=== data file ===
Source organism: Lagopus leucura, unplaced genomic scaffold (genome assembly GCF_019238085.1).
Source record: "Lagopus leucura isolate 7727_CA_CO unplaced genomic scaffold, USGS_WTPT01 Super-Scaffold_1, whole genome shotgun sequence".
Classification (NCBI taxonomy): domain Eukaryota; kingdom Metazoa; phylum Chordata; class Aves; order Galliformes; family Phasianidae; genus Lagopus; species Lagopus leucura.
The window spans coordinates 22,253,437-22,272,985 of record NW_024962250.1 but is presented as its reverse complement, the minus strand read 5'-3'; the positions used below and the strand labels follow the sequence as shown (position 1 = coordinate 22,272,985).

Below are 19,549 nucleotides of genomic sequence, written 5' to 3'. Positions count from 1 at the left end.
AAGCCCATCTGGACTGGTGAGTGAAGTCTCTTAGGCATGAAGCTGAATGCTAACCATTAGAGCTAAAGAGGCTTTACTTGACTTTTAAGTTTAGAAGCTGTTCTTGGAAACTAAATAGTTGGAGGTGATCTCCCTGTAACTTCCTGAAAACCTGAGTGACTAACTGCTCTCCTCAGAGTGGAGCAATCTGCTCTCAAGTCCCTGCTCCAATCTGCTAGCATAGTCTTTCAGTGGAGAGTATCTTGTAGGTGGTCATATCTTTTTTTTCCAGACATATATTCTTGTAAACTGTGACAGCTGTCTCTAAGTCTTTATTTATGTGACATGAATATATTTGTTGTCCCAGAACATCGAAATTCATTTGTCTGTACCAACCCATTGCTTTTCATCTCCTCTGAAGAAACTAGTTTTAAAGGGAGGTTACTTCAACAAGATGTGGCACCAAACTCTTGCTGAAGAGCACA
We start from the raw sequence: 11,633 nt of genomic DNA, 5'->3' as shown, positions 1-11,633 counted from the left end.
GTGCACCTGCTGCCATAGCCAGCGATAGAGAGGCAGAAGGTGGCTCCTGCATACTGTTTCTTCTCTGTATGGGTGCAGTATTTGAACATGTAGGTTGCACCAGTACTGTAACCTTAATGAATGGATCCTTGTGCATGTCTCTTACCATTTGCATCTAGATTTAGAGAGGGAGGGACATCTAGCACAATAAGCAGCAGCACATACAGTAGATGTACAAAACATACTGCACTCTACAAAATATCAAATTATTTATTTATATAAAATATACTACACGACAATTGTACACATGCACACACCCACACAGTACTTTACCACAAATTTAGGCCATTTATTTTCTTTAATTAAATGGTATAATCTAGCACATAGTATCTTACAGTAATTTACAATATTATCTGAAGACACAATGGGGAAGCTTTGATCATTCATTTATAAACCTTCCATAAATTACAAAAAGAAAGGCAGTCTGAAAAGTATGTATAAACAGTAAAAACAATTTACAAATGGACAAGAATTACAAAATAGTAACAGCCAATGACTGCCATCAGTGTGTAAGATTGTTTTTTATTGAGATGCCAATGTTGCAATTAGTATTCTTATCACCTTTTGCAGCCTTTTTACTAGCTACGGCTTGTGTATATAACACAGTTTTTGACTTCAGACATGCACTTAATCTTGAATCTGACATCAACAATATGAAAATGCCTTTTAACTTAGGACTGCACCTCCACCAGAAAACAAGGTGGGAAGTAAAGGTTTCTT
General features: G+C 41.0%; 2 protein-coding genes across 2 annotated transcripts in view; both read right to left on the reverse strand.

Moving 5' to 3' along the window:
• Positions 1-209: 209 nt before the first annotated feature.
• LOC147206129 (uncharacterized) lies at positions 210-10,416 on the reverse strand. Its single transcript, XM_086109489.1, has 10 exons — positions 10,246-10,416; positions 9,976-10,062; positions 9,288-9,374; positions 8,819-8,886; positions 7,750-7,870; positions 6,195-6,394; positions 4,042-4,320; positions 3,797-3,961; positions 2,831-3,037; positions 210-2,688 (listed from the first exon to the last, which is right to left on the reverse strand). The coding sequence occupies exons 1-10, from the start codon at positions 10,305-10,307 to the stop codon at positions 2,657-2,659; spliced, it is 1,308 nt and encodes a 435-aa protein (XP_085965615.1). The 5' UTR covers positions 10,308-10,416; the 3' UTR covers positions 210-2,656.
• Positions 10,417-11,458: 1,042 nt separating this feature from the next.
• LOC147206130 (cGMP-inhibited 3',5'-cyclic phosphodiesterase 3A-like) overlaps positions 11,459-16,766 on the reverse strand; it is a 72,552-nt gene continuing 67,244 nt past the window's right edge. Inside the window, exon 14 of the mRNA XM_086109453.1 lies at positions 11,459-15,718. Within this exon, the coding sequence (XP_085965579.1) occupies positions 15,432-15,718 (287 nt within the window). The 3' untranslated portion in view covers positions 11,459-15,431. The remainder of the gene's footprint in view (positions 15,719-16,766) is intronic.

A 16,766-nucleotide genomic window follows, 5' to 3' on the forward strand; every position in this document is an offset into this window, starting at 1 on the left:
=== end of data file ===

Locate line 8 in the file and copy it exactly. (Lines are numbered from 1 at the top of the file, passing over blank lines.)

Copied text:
GTGCACCTGCTGCCATAGCCAGCGATAGAGAGGCAGAAGGTGGCTCCTGCATACTGTTTCTTCTCTGTATGGGTGCAGTATTTGAACATGTAGGTTGCACCAGTACTGTAACCTTAATGAATGGATCCTTGTGCATGTCTCTTACCATTTGCATCTAGATTTAGAGAGGGAGGGACATCTAGCACAATAAGCAGCAGCACATACAGTAGATGTACAAAACATACTGCACTCTACAAAATATCAAATTATTTATTTATATAAAATATACTACACGACAATTGTACACATGCACACACCCACACAGTACTTTACCACAAATTTAGGCCATTTATTTTCTTTAATTAAATGGTATAATCTAGCACATAGTATCTTACAGTAATTTACAATATTATCTGAAGACACAATGGGGAAGCTTTGATCATTCATTTATAAACCTTCCATAAATTACAAAAAGAAAGGCAGTCTGAAAAGTATGTATAAACAGTAAAAACAATTTACAAATGGACAAGAATTACAAAATAGTAACAGCCAATGACTGCCATCAGTGTGTAAGATTGTTTTTTATTGAGATGCCAATGTTGCAATTAGTATTCTTATCACCTTTTGCAGCCTTTTTACTAGCTACGGCTTGTGTATATAACACAGTTTTTGACTTCAGACATGCACTTAATCTTGAATCTGACATCAACAATATGAAAATGCCTTTTAACTTAGGACTGCACCTCCACCAGAAAACAAGGTGGGAAGTAAAGGTTTCTT